This kind of snacking is considered functional, practical and masculine: part of the job of being male, really. 'It's true that the majority of our customers are men,' says Larry File, marketing controller with Ginsters. 'We advertise Ginsters pasties as 'real honest food', and I think that the idea of no-nonsense, hearty food appeals to men.'

Indeed, men buying food such as Ginsters pasties from service stations is a kind of metaphor for British man's attitude to what he eats. 'Men still have this tendency to see food as being like fuel,' says Peter Baker, director of the Men's Health Forum. 'It's there to serve a purpose.'

It may be, of course, that we are following a script about manhood. 'There does seem to be a sense that these are 'manly' foods,' says Kate Fox, a social psychologist at the Social Issues Research Centre at Oxford. 'Perhaps there is something a bit 'unmanly', even effeminate, about making a healthy salad or some grilled chicken and steamed vegetables when having an evening alone.'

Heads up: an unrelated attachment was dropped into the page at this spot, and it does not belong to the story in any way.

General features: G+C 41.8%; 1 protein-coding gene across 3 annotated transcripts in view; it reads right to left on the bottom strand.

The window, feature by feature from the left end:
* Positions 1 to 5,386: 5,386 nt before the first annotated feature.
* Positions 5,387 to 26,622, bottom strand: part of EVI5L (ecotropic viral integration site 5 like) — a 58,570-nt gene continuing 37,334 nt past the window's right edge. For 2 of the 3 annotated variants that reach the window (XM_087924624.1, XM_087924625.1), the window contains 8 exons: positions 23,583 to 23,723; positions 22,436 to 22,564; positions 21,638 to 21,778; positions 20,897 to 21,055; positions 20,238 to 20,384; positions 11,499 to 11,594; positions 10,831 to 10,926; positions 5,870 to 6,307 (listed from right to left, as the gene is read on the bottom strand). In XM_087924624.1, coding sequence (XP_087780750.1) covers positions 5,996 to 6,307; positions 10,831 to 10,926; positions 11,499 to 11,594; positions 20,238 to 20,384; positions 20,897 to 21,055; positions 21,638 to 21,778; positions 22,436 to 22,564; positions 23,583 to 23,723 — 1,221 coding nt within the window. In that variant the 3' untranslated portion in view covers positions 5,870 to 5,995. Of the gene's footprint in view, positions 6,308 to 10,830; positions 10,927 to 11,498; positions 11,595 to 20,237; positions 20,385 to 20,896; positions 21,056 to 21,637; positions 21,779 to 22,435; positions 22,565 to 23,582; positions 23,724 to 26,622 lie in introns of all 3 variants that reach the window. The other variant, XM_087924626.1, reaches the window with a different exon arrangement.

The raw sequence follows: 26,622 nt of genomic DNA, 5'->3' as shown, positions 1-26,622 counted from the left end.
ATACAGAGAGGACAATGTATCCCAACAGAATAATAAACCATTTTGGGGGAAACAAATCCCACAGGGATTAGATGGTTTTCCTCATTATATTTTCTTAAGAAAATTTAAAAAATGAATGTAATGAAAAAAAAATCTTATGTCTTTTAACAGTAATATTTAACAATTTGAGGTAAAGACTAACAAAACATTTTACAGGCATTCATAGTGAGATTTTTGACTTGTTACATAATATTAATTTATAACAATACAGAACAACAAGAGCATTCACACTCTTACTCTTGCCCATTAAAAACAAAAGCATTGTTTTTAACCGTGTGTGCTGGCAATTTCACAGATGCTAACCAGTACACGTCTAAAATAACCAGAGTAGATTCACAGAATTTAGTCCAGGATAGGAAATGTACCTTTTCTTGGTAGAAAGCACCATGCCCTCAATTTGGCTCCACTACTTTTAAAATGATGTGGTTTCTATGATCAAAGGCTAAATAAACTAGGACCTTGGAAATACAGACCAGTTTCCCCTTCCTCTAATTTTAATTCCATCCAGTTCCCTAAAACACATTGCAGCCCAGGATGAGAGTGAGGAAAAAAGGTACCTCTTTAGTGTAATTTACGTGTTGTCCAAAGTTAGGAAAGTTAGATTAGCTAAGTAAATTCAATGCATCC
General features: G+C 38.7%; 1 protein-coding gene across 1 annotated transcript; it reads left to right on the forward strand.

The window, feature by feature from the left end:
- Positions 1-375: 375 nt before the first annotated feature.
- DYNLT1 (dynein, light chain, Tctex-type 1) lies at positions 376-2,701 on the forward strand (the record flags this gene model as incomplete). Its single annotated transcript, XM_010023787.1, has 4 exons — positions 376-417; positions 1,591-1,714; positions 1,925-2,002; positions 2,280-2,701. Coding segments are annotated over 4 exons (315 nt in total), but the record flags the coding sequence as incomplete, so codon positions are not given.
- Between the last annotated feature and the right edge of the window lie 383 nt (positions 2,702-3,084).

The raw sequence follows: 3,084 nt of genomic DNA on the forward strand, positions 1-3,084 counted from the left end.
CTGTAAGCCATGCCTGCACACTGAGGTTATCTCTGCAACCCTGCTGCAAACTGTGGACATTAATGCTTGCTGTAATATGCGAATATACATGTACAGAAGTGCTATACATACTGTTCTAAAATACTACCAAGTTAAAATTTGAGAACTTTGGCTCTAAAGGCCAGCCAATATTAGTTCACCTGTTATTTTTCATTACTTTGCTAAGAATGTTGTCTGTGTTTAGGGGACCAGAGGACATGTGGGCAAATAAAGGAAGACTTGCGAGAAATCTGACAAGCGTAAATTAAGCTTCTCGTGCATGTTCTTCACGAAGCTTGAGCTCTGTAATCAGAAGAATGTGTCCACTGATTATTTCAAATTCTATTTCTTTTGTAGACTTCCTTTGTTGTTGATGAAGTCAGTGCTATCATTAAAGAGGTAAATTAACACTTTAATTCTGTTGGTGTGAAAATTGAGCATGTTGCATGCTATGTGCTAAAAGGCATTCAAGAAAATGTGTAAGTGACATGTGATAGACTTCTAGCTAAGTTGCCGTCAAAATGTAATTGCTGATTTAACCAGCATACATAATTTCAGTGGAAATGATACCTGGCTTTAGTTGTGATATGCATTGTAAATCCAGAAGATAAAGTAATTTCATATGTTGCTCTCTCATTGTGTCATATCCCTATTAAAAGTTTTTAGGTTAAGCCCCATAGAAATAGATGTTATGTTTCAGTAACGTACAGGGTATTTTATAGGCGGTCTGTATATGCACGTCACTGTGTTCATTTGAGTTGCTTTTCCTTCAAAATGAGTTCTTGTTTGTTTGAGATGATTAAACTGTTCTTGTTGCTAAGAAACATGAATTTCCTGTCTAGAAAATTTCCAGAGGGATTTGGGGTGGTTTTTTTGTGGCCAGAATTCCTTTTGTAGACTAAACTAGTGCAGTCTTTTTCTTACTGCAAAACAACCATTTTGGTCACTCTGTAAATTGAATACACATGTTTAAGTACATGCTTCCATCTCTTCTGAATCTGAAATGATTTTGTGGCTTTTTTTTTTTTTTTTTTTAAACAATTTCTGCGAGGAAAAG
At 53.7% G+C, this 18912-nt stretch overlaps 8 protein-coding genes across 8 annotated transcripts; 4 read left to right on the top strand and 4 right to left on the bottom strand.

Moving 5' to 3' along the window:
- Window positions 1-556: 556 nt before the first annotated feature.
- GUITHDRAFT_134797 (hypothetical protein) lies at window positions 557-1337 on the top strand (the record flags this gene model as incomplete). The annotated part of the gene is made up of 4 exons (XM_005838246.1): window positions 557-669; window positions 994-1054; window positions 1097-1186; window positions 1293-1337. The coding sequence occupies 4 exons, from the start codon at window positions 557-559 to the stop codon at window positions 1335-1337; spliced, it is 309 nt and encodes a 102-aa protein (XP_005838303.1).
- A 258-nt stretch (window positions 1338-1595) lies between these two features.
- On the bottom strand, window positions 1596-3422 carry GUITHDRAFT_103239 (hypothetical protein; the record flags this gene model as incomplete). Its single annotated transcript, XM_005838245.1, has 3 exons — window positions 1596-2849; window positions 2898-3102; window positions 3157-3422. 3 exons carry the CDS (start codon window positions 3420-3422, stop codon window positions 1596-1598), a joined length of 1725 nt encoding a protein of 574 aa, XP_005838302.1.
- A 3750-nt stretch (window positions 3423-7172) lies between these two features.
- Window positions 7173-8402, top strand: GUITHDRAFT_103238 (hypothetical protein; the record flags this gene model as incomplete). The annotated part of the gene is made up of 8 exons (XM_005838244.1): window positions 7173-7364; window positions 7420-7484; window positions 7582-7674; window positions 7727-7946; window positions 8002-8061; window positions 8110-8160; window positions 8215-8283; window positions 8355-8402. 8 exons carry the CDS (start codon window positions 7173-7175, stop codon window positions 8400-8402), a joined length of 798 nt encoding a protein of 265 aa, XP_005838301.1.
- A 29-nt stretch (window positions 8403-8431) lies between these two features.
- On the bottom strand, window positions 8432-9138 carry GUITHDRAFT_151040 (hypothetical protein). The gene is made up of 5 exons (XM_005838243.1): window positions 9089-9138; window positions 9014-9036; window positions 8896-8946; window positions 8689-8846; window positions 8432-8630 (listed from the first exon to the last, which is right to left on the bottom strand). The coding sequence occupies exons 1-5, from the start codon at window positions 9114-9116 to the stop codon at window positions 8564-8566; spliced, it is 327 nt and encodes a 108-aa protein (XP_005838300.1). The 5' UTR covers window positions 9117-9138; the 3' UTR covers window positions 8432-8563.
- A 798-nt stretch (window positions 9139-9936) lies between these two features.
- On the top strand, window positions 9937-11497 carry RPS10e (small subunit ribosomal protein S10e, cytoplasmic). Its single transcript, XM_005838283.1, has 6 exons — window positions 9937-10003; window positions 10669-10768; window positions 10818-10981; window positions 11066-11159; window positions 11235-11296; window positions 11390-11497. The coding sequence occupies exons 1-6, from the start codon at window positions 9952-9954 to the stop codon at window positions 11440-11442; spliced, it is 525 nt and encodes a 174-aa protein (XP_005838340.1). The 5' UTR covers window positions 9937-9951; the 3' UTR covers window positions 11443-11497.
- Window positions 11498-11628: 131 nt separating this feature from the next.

In the 1982 satirical blockbuster Real Men Don't Eat Quiche: A Guidebook to All That Is Truly Masculine, author Bruce Feirstein argued that only men who eat red meat could qualify as truly masculine. It was satire, but at home the male role does seem to be as warden of the kill: carving the Sunday roast, tending the sausages on the barbecue. And as Peter Baker adds, male eating patterns are linked to the notion of the daily graft that is a good man's lot. 'Take the morning fry-up,' he says. 'Thankfully, it's in decline, but it's definitely linked in the imagination with a hard day's work.'

Some of the appeal of these high-fat delicacies might also lie in a forbidden-fruit effect; that men eat differently when away from women. 'My husband lives on frozen pizzas and ready-meals when I'm away,' says Kate Fox. 'It may not be that these foods are desirable per se, but they become irresistible when severely frowned upon by wives / girlfriends / mothers.'

High-cholesterol treats may almost be a contemporary form of male infidelity. 'We do tend to have secret binges,' says Rob Kemp of Men's Health magazine. 'We drink beer, which makes us hungry, and then eat burgers, vast curries and kebabs as part of the pro forma package of a men's night out.'